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I have an unusual need: "Neutral" Smoke

gstone

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Since I'm venturing into cold smoking, I just ordered an A-Maze-N Pellet Smoker to use in my wine barrel smoker.  Most of what I'll be doing will use hickory, apple, and what have you, but one other thing I'll be doing has me scratching my head. Apologies in advance for the long set-up:

I'm a craft distiller by trade, and I'd like to do some R&D for making a peated malt whisky (Scotch style) from scratch.  I've malted my own barley with good results, but now I need to figure out a way to smoke the barley grains.  In a traditional malt house, the freshly-sprouted malt is piled up deeply on the perforated floor of a room-sized smoker, and the warm smoke filters up from the furnace below, through the grain, drying it and infusing it with the flavor of the peat smoke. For my purposes I'll be oven-drying the grain, and I'm thinking of Frankensteining a rotisserie into a slowly rotating screen drum for the smoking part.

I've sourced the peat from Scotland, and the AMNPS seemed like a perfect solution for delivering the goods.  My plan is to smash the peat down into dust (it's nearly as hard as wood) and mix it with some other smoking dust.  Now, peat has a very strong and unique smell and flavor, but I'd like to minimize any non-peat characteristics as much as possible.

So, my question is: what do you guys think would be the most mildly-charactered smoking wood available in smoking dust or pellets?

Thanks for your input!
 

mneeley490

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Flavorwise, oak is pretty neutral, but not what I would call "mild". For that, I think you'd be looking at pear, apple, or alder.
 

gringodave

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"peated malt whisky (Scotch style) from scratch"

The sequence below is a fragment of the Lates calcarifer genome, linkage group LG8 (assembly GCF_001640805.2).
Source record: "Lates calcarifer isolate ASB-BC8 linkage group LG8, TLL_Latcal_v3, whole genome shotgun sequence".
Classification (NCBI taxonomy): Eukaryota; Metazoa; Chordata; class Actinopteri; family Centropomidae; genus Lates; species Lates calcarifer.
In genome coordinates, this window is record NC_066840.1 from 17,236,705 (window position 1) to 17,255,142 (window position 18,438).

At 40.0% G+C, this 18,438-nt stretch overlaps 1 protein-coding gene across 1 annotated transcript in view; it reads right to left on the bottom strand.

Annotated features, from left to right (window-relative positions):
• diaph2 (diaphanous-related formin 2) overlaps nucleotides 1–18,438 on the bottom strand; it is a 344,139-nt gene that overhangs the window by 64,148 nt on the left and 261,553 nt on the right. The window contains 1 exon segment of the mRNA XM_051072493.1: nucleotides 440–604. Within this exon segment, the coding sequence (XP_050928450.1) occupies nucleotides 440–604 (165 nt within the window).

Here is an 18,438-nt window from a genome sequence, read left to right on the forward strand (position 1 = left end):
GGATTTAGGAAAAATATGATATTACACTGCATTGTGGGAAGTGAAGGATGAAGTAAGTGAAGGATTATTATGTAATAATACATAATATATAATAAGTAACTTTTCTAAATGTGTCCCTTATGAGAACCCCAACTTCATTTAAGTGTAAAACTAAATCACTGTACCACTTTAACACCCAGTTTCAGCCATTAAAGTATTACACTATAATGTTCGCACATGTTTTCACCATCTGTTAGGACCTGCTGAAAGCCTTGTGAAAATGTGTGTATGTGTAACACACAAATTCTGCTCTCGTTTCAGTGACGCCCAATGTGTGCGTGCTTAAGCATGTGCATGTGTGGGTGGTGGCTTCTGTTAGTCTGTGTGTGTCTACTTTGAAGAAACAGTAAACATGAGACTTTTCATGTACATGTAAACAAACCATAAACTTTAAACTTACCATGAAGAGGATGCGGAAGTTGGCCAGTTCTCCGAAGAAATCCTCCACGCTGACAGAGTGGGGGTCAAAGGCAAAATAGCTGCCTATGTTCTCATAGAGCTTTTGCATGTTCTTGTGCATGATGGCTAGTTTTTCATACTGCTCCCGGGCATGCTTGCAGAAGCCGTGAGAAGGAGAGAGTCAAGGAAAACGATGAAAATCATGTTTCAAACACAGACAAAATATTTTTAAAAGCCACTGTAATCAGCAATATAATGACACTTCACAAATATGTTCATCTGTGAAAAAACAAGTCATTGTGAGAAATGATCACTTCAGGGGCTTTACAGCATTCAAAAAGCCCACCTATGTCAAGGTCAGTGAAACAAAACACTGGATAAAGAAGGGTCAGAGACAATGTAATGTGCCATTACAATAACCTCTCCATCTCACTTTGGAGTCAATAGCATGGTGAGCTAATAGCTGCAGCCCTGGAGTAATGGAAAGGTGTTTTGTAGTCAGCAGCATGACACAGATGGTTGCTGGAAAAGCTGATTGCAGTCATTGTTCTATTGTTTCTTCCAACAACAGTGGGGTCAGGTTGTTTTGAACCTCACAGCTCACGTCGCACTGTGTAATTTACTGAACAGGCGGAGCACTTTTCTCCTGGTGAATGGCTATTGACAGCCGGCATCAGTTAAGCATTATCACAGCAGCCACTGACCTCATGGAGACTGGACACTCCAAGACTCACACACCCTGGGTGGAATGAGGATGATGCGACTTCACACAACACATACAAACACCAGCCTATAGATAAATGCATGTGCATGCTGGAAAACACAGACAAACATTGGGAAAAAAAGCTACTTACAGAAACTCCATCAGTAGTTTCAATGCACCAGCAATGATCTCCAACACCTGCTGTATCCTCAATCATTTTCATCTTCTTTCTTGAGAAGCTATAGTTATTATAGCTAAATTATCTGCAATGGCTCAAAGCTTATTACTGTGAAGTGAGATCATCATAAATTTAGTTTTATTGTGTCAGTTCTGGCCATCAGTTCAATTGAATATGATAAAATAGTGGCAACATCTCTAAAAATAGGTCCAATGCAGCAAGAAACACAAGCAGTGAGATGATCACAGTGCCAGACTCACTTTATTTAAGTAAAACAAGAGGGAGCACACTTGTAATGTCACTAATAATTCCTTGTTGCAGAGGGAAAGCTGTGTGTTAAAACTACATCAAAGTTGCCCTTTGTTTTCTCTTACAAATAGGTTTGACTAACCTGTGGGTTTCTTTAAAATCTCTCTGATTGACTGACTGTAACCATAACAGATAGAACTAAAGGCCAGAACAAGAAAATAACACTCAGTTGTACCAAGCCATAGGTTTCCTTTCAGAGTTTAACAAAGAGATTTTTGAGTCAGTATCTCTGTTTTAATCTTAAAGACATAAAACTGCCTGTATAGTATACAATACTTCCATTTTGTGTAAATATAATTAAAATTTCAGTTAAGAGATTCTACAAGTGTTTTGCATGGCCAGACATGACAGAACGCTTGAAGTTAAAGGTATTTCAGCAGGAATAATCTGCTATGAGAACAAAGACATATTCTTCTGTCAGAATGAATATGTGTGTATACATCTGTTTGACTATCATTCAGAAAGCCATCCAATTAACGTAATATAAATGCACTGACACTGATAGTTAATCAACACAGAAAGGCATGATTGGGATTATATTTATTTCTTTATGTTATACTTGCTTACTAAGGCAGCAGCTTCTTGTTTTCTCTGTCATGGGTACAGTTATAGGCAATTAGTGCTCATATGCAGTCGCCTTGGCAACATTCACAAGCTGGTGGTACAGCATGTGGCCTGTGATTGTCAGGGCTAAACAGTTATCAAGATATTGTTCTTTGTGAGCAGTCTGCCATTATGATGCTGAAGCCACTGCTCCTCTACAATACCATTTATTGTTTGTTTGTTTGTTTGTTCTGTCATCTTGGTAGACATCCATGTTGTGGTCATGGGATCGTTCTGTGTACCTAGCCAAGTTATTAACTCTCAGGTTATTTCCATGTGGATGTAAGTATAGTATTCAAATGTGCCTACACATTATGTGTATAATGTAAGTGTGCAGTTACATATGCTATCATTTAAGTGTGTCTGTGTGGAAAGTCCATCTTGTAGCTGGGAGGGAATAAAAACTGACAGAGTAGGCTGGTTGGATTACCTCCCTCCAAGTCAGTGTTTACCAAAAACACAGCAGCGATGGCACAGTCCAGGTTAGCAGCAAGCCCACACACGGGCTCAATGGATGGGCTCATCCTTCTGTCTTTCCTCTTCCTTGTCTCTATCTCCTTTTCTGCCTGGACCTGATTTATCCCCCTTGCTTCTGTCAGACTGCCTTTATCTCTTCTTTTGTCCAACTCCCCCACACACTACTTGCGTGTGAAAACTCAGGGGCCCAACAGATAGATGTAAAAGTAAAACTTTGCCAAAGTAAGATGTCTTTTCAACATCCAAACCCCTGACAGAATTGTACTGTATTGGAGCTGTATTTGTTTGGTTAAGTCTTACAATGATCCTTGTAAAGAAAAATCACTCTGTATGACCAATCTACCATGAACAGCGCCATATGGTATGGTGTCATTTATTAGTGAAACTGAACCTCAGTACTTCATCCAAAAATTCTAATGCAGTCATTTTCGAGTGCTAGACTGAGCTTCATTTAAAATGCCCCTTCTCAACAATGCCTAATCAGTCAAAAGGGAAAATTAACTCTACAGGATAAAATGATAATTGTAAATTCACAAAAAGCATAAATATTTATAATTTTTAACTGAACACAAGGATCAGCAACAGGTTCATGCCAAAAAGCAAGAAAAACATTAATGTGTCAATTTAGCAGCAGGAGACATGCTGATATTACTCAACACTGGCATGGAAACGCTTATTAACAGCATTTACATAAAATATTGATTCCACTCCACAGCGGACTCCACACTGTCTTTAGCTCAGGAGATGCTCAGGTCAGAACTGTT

Is that legal in Wa? I may have to make another move. :)
 

foamheart

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You might think about corn cob or a light oak
 
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gstone

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Is that legal in Wa? I may have to make another move. :)
It is if you have a licensed distillery. "I'm a professional. Don't try this at home, kids."   Not that there's anything wrong with that. ;)

Thanks for the ideas, guys.  I'd thought about alder, and I've never used oak. I guess I need something that says "smoke" but isn't so distinct that you can identify it, like you can with hickory, mesquite, etc.  
 

jeepdiver

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If you are wanting to do itself that is understandable, but if not most larger homebrew stores will have peat smoked malt
 

mdboatbum

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I'd say Oak would be your best bet for a neutral smoke. Why not just use the peat? I've ordered fireplace peat bricks from Ireland before and I'd think if you ground them to dust or pellet sized chunks they'd burn well in the AMNPS. Once that stuff gets going it keeps going and in the pellet smoker I don't think it would produce too much heat. You could also probably find a source for peat pellets. I believe I remember reading they were working on producing them as a heat source a few years back.
 

mike johnson

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What about using the charcoal pellets with the peat? Are you one of the new distilleries in the area?